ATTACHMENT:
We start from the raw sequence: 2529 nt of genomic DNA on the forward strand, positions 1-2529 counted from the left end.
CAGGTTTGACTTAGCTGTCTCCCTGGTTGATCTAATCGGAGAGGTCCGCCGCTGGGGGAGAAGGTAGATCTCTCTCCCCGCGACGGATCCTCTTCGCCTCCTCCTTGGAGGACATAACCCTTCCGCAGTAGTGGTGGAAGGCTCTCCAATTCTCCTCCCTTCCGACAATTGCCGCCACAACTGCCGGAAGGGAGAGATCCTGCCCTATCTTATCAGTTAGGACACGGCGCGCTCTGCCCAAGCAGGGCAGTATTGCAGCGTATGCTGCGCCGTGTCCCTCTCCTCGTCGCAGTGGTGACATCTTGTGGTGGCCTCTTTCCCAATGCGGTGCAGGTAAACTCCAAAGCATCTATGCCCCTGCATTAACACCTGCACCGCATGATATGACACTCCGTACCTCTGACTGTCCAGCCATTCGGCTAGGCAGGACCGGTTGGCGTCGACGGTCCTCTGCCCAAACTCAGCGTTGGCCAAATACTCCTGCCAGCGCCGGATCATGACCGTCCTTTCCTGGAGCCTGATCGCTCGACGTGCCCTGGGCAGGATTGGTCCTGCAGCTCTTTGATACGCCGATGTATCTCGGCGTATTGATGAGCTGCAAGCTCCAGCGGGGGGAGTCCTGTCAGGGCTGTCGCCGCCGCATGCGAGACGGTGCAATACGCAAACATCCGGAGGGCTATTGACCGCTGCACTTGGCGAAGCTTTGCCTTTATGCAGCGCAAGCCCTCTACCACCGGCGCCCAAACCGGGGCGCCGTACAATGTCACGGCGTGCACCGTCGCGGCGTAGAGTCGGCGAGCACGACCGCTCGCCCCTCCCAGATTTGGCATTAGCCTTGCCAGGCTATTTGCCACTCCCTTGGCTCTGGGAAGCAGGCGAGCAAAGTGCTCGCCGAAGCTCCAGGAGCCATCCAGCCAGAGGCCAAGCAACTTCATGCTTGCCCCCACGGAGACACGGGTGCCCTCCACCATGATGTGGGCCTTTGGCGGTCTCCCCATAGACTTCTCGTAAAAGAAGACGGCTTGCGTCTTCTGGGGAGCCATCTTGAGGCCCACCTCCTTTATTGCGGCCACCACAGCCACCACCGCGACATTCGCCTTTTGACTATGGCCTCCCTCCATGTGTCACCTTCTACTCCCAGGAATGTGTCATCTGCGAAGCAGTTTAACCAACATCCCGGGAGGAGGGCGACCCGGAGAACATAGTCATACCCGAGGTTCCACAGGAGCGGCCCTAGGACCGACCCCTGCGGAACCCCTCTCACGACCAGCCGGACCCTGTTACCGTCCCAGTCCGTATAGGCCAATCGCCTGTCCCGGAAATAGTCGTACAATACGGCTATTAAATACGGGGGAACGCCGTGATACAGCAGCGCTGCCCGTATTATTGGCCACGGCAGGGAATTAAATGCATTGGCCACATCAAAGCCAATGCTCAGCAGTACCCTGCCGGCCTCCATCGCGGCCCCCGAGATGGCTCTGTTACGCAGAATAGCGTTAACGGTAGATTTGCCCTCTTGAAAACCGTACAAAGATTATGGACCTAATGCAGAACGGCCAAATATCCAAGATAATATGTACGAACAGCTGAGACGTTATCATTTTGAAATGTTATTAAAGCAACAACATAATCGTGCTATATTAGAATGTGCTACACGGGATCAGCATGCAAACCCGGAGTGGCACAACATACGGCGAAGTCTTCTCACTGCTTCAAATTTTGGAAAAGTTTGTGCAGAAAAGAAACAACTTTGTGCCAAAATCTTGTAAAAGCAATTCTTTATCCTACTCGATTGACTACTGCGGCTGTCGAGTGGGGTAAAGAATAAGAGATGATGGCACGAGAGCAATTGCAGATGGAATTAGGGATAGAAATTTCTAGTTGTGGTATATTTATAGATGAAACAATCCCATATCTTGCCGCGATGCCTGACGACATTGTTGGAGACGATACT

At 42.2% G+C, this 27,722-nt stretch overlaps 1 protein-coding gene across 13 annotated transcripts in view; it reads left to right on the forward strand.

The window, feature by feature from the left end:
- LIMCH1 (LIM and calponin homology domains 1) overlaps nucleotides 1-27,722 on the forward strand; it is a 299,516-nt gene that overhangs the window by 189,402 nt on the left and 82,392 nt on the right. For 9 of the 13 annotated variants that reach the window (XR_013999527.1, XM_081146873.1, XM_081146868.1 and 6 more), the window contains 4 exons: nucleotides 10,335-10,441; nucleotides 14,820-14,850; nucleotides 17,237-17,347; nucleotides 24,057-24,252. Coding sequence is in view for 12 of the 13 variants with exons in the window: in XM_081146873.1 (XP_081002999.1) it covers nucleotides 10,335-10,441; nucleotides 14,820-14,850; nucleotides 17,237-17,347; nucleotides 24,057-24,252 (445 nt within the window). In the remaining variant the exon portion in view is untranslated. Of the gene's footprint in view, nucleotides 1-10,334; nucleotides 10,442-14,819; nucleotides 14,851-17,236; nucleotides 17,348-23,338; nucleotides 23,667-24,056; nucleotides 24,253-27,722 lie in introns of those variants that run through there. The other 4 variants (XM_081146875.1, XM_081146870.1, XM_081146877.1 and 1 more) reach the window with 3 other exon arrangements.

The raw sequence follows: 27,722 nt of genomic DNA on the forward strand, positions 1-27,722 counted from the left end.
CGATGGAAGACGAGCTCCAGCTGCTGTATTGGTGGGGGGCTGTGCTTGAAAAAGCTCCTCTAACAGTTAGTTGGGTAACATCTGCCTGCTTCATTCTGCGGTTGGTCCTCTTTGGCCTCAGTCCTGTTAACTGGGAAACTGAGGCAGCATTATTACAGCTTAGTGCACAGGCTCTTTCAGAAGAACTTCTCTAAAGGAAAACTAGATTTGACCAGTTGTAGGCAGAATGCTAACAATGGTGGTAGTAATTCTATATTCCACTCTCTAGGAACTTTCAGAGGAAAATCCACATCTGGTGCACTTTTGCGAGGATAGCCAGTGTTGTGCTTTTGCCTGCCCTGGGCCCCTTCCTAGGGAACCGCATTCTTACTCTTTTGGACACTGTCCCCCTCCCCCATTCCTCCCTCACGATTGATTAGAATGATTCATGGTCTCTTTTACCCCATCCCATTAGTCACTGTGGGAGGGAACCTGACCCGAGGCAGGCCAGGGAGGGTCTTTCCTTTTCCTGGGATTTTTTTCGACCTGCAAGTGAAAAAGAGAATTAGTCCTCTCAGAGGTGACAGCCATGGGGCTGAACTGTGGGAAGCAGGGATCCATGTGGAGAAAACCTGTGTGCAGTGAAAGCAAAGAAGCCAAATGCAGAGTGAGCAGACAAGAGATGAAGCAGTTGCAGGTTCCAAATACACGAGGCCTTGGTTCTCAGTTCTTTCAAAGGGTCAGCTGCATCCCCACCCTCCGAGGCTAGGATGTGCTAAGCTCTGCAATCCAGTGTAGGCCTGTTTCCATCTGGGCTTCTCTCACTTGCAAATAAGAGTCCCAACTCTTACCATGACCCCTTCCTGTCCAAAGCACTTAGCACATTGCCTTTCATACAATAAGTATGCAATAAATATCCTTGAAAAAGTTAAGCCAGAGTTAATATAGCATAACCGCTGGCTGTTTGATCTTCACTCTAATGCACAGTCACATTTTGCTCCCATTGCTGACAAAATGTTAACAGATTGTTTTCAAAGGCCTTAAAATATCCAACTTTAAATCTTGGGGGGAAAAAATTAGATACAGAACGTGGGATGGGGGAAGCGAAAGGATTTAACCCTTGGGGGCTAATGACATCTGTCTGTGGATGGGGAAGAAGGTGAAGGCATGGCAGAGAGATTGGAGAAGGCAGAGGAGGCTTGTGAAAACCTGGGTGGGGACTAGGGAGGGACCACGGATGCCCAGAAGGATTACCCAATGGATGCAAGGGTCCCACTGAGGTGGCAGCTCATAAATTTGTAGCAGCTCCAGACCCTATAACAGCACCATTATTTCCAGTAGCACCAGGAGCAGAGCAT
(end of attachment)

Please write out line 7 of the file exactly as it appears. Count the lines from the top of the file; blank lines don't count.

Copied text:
CGATGGAAGACGAGCTCCAGCTGCTGTATTGGTGGGGGGCTGTGCTTGAAAAAGCTCCTCTAACAGTTAGTTGGGTAACATCTGCCTGCTTCATTCTGCGGTTGGTCCTCTTTGGCCTCAGTCCTGTTAACTGGGAAACTGAGGCAGCATTATTACAGCTTAGTGCACAGGCTCTTTCAGAAGAACTTCTCTAAAGGAAAACTAGATTTGACCAGTTGTAGGCAGAATGCTAACAATGGTGGTAGTAATTCTATATTCCACTCTCTAGGAACTTTCAGAGGAAAATCCACATCTGGTGCACTTTTGCGAGGATAGCCAGTGTTGTGCTTTTGCCTGCCCTGGGCCCCTTCCTAGGGAACCGCATTCTTACTCTTTTGGACACTGTCCCCCTCCCCCATTCCTCCCTCACGATTGATTAGAATGATTCATGGTCTCTTTTACCCCATCCCATTAGTCACTGTGGGAGGGAACCTGACCCGAGGCAGGCCAGGGAGGGTCTTTCCTTTTCCTGGGATTTTTTTCGACCTGCAAGTGAAAAAGAGAATTAGTCCTCTCAGAGGTGACAGCCATGGGGCTGAACTGTGGGAAGCAGGGATCCATGTGGAGAAAACCTGTGTGCAGTGAAAGCAAAGAAGCCAAATGCAGAGTGAGCAGACAAGAGATGAAGCAGTTGCAGGTTCCAAATACACGAGGCCTTGGTTCTCAGTTCTTTCAAAGGGTCAGCTGCATCCCCACCCTCCGAGGCTAGGATGTGCTAAGCTCTGCAATCCAGTGTAGGCCTGTTTCCATCTGGGCTTCTCTCACTTGCAAATAAGAGTCCCAACTCTTACCATGACCCCTTCCTGTCCAAAGCACTTAGCACATTGCCTTTCATACAATAAGTATGCAATAAATATCCTTGAAAAAGTTAAGCCAGAGTTAATATAGCATAACCGCTGGCTGTTTGATCTTCACTCTAATGCACAGTCACATTTTGCTCCCATTGCTGACAAAATGTTAACAGATTGTTTTCAAAGGCCTTAAAATATCCAACTTTAAATCTTGGGGGGAAAAAATTAGATACAGAACGTGGGATGGGGGAAGCGAAAGGATTTAACCCTTGGGGGCTAATGACATCTGTCTGTGGATGGGGAAGAAGGTGAAGGCATGGCAGAGAGATTGGAGAAGGCAGAGGAGGCTTGTGAAAACCTGGGTGGGGACTAGGGAGGGACCACGGATGCCCAGAAGGATTACCCAATGGATGCAAGGGTCCCACTGAGGTGGCAGCTCATAAATTTGTAGCAGCTCCAGACCCTATAACAGCACCATTATTTCCAGTAGCACCAGGAGCAGAGCAT